Clifton Institute bioblitz August 2022

no, over hereboth sides nowI took part in a Clifton Institute bioblitz on the property of an institute sponsor. I didn’t know quite what to expect, or what to focus on, so I walked along with the group, recording observations of what looked interesting to me, some of which I had to key out at home.

The woods have been logged over recently, and show evidence of disturbance: a fair amount of non-native invasives, as well as Indian Tobacco (Lobelia inflata), about which the Flora of Virginia says, “In a wide variety of mesic to dry forests and woodlands, depression wetlands, flood-scoured shores and bars, clearings, fields, roadsides, and other disturbed habitats.”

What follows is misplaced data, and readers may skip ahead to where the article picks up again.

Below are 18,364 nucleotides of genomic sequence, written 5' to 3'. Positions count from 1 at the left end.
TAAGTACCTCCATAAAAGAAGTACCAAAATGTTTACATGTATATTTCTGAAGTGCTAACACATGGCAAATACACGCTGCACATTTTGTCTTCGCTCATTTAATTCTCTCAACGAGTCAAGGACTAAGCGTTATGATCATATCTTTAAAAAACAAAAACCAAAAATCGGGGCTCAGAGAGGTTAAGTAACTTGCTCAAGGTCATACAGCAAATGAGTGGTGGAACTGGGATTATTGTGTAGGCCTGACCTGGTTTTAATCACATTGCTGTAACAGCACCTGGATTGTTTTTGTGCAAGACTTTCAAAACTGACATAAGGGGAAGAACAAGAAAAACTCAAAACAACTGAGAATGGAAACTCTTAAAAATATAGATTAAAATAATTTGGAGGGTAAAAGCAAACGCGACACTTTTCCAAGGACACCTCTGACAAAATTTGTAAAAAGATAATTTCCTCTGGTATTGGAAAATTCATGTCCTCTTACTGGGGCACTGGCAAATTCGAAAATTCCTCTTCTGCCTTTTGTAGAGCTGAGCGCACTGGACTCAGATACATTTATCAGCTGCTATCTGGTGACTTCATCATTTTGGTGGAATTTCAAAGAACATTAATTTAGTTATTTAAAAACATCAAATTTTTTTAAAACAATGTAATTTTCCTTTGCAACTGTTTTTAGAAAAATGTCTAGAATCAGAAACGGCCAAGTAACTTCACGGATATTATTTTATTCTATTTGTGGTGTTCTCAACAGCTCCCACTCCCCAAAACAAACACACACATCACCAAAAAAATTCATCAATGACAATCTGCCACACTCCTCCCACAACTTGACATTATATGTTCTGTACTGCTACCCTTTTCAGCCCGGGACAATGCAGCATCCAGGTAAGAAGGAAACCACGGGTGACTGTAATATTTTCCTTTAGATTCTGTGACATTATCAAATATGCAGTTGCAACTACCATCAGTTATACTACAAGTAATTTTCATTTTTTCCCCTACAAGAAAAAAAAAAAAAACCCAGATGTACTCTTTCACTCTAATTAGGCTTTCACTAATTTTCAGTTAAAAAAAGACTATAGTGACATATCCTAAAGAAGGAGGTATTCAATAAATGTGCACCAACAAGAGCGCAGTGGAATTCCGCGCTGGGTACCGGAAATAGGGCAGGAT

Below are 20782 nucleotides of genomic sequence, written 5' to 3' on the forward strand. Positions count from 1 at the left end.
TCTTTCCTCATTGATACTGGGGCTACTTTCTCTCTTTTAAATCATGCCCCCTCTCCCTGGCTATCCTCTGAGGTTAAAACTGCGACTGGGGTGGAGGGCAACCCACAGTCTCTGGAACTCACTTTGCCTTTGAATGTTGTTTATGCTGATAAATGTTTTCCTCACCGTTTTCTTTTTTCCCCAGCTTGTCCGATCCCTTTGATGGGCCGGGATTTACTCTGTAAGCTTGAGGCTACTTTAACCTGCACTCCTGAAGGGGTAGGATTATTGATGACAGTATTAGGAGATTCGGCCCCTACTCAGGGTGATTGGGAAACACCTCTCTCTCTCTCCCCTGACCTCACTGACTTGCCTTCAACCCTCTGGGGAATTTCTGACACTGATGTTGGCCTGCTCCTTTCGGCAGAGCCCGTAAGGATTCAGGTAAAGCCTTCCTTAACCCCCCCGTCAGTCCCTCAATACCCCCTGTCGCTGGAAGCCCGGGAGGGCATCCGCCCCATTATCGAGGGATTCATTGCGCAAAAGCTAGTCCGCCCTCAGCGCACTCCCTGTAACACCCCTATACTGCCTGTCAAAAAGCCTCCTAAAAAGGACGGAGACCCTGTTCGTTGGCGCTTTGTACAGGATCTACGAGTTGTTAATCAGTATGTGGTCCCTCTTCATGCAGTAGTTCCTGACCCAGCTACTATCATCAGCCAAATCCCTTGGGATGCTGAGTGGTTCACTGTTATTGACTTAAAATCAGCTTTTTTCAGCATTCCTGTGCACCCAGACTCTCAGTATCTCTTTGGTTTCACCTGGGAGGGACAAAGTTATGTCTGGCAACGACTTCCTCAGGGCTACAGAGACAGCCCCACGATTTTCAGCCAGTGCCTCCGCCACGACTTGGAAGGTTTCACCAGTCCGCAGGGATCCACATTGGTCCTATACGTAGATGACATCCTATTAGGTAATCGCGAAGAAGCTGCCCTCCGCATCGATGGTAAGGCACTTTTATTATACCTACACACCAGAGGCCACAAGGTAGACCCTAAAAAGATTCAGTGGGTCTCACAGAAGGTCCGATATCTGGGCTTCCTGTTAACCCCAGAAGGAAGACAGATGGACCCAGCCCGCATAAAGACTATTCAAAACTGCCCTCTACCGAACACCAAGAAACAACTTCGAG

There seemed to be some disagreement among the group about this Swamp White Oak (Quercus bicolor). I’m not sure why. Seems obvious to me.

Flipping rocks, the group found three Eastern Wormsnakes (Carphophis amoenus amoenus). White and White write, “This snake does not bite when handled but will try to escape by probing its head and tail into the captor’s hand searching for a way out,” which is just what this li’l fellow is doing in Ben’s hand.

At the lights, most of the group focused on moths and caddisflies. I’m just getting started with moths—I’ve never before seen moth eyeshine—so I spent more time getting to know some beetles on the groundcloth, like this handsome darkling beetle, Alobates sp.

Rea was giddy when she found this late-instar Regal Moth (Citheronia regalis). The larvae have the common name Hickory Horned Devil.

I took the opportunity to practice using my audio recorder. Need to work on setting levels and generally using it more before I splurge on field headphones and a shotgun mic.

Observations are still coming in.